Trees make us more comfortable by providing shade and emitting oxygen, trees reduce temperatures and enhance the air quality around our homes and on our streets. They mitigate pollutants such as carbon dioxide and particulates.
Mature trees also help us adapt to the impact of climate change by moderating the effects of wetter, warmer and wilder weather. Trees allow the soil to absorb excess water. Their roots hold the soil in place and prevent wash outs and loss of valuable top soil. Flood damage is reduced when the soil is able to capture water where it falls.
Fruits and nuts from trees have great nutritional value to keep you healthy. They also provide food for wildlife too!
Trees provide a windbreak. Windbreaks are rows of trees or shrubs that reduce the force of the wind. They can reduce soil erosion, increase crop yields and protect livestock from heat and cold. Windbreaks can shield buildings and roads from drifting snow. They beautify the landscape and provide travel routes and habitat for wildlife.
Trees in urban environments beautify our landscapes - around our homes, along our streets, in our parks and surrounding business and industrial buildings.
Attractive, tree-filled landscapes improve human health in cities. They reduce blood pressure and improve emotional and psychological health.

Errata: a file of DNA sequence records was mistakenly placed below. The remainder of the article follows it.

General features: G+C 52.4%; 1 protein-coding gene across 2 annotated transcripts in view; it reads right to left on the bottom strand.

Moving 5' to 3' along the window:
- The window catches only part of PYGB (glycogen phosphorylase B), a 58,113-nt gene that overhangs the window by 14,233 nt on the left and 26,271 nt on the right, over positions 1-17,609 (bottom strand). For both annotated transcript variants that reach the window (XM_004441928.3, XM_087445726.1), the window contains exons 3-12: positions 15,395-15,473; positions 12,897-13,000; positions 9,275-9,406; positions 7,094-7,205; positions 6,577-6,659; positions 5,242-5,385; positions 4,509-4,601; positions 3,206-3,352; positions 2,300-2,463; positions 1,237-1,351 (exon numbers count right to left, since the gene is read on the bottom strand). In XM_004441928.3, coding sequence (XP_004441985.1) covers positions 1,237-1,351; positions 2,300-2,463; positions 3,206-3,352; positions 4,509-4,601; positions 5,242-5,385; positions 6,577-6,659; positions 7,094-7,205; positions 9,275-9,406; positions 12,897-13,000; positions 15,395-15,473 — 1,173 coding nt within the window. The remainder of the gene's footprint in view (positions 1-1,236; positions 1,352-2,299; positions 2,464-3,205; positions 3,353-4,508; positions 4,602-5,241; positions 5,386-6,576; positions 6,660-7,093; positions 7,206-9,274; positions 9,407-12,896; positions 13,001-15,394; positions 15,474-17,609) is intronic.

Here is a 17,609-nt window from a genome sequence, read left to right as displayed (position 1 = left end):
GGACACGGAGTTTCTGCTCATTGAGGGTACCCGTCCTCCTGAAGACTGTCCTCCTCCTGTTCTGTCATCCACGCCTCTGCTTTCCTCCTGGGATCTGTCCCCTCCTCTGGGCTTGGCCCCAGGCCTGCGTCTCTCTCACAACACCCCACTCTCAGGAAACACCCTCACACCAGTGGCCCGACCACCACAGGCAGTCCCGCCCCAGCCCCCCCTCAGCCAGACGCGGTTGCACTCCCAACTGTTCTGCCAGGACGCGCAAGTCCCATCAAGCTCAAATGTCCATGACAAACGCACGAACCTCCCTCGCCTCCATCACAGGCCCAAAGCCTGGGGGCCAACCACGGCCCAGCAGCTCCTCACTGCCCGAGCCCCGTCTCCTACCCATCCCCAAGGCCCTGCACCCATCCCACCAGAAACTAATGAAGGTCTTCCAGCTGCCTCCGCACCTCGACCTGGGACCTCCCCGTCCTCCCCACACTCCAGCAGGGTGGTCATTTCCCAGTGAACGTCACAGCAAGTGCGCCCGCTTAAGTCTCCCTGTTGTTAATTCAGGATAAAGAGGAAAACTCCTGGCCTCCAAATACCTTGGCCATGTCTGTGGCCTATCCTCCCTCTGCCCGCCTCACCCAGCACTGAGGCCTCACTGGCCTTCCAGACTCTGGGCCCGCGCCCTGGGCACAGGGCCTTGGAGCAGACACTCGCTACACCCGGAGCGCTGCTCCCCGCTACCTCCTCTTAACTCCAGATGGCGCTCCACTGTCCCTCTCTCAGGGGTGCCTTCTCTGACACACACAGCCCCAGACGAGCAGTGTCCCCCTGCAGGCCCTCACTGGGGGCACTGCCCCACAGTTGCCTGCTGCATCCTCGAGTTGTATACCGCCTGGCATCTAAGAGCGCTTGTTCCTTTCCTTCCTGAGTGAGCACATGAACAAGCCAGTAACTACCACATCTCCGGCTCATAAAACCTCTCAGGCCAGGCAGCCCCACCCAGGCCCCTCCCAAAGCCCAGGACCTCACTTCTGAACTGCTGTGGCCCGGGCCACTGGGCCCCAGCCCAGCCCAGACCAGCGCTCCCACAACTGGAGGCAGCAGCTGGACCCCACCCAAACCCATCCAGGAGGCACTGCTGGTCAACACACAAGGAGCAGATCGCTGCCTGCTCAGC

Trees play an essential role in capturing the carbon that is so damaging to our climate. Through the process of photosynthesis, trees absorb carbon dioxide and store it. A mature tree is thought to capture up to 50 pounds of CO2 every year, thus mitigating impacts from this dangerous gas.
Trees help cool down hot city surfaces and lower the risk of heat stroke. In one study, areas with tree cover of 5% or higher had an 80% reduction in heat-related ambulance calls. Trees shade buildings, lowering cooling costs in the summer. On a hot day, a home that is 50% shaded by dense trees uses 14% less energy than one in the full sun.
Trees are essential components of a healthy ecosystem, and without them, our world would quickly collapse. From providing food, shelter and nesting places for insects, birds and mammals to enhancing the soil with their leaves and decaying limbs, trees figure prominently in the circle of life on our planet.
Trees provide protection and habitats for insects, birds and mammals.
Trees support social connection. Studies found that residential common areas with trees and other greenery support stronger feelings of community. People who live in areas with high levels of greenery are much more likely to be physically active.
65,000 TREES FOR HALTON HILLS